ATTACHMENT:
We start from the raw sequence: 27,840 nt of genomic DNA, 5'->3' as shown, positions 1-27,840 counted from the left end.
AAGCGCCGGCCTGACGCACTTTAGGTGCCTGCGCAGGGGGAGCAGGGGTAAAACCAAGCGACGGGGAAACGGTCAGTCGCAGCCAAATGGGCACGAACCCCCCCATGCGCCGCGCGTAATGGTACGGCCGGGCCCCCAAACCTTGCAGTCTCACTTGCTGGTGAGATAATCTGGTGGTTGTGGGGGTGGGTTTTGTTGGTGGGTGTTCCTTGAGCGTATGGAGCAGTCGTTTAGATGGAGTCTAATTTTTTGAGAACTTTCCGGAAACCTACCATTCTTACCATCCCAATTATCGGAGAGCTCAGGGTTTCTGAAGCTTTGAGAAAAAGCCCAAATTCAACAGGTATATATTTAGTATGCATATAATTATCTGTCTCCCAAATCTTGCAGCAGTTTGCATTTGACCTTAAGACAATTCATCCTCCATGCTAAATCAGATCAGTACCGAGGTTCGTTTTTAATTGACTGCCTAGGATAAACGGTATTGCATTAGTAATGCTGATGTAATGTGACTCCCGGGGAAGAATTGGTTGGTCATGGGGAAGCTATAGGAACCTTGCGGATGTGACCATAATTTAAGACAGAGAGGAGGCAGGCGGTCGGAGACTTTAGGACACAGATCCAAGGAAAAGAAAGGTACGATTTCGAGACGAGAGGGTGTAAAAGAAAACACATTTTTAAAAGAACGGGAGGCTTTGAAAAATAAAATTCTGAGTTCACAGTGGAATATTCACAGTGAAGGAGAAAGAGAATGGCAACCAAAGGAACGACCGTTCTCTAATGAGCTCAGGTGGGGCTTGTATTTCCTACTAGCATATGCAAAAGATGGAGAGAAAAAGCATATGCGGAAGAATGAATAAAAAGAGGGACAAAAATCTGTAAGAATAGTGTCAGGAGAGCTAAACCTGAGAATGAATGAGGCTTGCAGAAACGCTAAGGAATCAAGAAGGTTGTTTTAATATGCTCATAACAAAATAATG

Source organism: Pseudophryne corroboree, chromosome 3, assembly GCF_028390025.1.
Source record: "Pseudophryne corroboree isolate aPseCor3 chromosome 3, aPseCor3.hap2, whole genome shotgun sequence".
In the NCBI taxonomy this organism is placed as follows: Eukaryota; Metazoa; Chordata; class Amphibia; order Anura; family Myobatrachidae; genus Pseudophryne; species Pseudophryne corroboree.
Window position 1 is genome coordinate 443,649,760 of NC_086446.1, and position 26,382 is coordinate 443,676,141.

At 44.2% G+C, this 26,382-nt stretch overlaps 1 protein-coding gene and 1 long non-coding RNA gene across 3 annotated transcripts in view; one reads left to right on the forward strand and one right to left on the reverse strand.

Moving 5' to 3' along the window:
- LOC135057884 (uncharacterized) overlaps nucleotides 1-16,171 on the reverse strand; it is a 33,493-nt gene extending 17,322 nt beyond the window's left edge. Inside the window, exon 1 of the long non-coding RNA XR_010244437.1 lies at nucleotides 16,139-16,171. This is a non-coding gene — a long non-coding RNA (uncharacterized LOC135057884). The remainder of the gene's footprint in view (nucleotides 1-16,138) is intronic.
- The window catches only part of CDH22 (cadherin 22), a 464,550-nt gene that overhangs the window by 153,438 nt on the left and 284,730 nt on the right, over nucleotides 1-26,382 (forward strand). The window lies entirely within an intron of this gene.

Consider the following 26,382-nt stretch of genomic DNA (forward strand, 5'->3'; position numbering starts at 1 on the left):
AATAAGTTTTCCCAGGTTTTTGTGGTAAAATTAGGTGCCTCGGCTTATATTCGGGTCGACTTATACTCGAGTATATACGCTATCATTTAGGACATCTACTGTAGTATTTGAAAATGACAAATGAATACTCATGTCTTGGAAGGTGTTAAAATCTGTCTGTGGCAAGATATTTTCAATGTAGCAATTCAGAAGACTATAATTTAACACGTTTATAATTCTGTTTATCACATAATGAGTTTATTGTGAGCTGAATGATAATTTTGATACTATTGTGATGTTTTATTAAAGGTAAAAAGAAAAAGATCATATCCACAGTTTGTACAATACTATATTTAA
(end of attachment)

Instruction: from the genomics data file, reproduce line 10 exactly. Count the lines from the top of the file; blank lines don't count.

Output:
- The window catches only part of CDH22 (cadherin 22), a 464,550-nt gene that overhangs the window by 153,438 nt on the left and 284,730 nt on the right, over nucleotides 1-26,382 (forward strand). The window lies entirely within an intron of this gene.